One of the parts of the “different environment” may be that the economic collapse came after the Republican administrations had run a vicious anti-Keynesian policy of running up huge deficits at exactly the point in the economy when Keynesian theory said you should be paying down the debt.  Doesn’t anybody remember the mantra, “You know how to spend your money better than the government does”? This was used to justify giving the surplus back to the tax payers rather than using it to pay down the debt incurred by the taxpayers.  The policy of giving taxes back to the tax payer lasted long after the surplus became a deficit.  The economy had gotten so used to huge deficits during boom times, that the size of the deficit that was needed to make a difference during the recession became unbelievably huge.

Maybe Keynes’ prediction error was in not predicting that fools like Reagan, Bush, and Bush would come along to so perfectly mistime the policies that he was advocating.  Of course Taleb was not saying that Keynes mispredicted, but what Taleb said did trigger my thought in the previous sentence.

See, RichardH, I don’t always agree with Taleb either.


Video Definition Of A Bully

If you might ever need to show a video that demonstrates how a bully behaves, book mark this video.


You might also use this video as a visual definition of chutzpah. Blame one of the victims of your decisions for doing their job to carry out your decisions. Sounds like this will make its way into an upcoming Dilbert cartoon.


How GOP Extortion Is Rooted in Southern Slavery

Alternet has the Consortium News story How GOP Extortion Is Rooted in Southern Slavery by Robert Parry.

The Federalists despised the concept of states’ rights (as enshrined in the Articles of Confederation) and believed in centralizing power in the federal government, albeit with a system of checks and balances to restrain ill-advised decision-making, but with few other limits on what elected representatives could do for the nation’s well-being.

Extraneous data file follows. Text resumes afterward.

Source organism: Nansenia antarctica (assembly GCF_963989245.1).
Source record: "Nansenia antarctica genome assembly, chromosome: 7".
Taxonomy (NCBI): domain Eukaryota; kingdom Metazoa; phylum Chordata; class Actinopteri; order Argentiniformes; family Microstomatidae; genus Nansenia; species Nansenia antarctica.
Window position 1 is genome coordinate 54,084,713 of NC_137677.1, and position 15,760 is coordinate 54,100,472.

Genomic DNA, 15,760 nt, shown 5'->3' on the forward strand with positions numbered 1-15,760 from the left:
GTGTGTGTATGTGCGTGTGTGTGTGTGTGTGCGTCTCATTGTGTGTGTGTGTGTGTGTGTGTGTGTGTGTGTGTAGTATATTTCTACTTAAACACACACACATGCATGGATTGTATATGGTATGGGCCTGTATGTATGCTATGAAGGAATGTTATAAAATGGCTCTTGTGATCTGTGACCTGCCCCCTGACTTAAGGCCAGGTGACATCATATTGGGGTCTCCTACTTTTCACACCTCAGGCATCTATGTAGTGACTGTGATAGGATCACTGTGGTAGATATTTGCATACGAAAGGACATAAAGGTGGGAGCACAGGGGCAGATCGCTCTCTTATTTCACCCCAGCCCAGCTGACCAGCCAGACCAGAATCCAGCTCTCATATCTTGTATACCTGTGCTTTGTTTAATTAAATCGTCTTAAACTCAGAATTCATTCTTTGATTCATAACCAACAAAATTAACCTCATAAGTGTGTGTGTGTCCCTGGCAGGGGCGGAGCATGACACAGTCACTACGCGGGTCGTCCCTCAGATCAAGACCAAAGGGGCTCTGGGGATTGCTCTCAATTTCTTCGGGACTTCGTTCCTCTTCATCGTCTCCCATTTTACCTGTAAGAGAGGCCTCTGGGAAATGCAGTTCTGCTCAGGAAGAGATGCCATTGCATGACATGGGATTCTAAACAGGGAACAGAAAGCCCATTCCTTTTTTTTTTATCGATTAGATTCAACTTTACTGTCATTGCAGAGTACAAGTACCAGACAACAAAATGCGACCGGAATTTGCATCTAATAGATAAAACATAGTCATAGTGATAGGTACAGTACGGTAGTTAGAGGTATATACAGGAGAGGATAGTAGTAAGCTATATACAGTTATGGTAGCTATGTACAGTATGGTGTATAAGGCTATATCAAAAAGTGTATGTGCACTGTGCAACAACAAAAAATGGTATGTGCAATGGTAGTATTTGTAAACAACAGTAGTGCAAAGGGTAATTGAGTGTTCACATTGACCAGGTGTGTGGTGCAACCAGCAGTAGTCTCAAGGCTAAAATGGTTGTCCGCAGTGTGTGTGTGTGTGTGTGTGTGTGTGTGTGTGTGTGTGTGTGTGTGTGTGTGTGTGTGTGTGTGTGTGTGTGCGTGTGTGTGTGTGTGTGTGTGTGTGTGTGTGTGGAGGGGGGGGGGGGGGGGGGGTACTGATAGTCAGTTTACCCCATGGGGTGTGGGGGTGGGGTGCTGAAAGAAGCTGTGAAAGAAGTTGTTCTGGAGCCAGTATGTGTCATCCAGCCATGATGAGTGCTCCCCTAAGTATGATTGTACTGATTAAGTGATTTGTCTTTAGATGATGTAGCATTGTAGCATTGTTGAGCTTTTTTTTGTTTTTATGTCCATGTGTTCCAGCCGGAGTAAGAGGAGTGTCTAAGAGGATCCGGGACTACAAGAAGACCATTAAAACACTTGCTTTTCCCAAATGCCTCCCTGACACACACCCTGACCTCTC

That is why – in both the Preamble and in Article I, Section 8 (the so-called “enumerated powers”) – the Framers included language giving Congress the authority to “provide for the common Defense and general Welfare of the United States” and “to make all Laws which shall be necessary and proper for carrying into Execution the foregoing Powers.”

As historian Jada Thacker  has written, “The Constitution was never intended to ‘provide limited government,’ and furthermore it did not do so. … This is not a matter of opinion, but of literacy. If we want to discover the truth about the scope of power granted to the federal government by the Constitution, all we have to do is read what it says.”

Given the malleable phrase “general Welfare” and the so-called “elastic clause” for passing all “necessary and proper” laws, Thacker notes that “the type, breadth and scope of federal legislation became unchained. … Taken together, these clauses – restated in the vernacular – flatly announce that ‘Congress can make any law it feels is necessary to provide for whatever it considers the general welfare of the country.’

As further proof to the point, my fractured High School learning about the Constitution tells me that the Bill of Rights (the first 10 amendments) was insisted upon by the states in order for the Constitution to be accepted.  The states (or the people) insisted that their individual rights be explicitly protected from the powers given to the Federal government in the main part of the Constitution.

Of course the book Lies My Teacher Told Me: Everything Your American History Textbook Got Wrong by James W. Loewen puts some doubt in my mind about what I learned in school about history.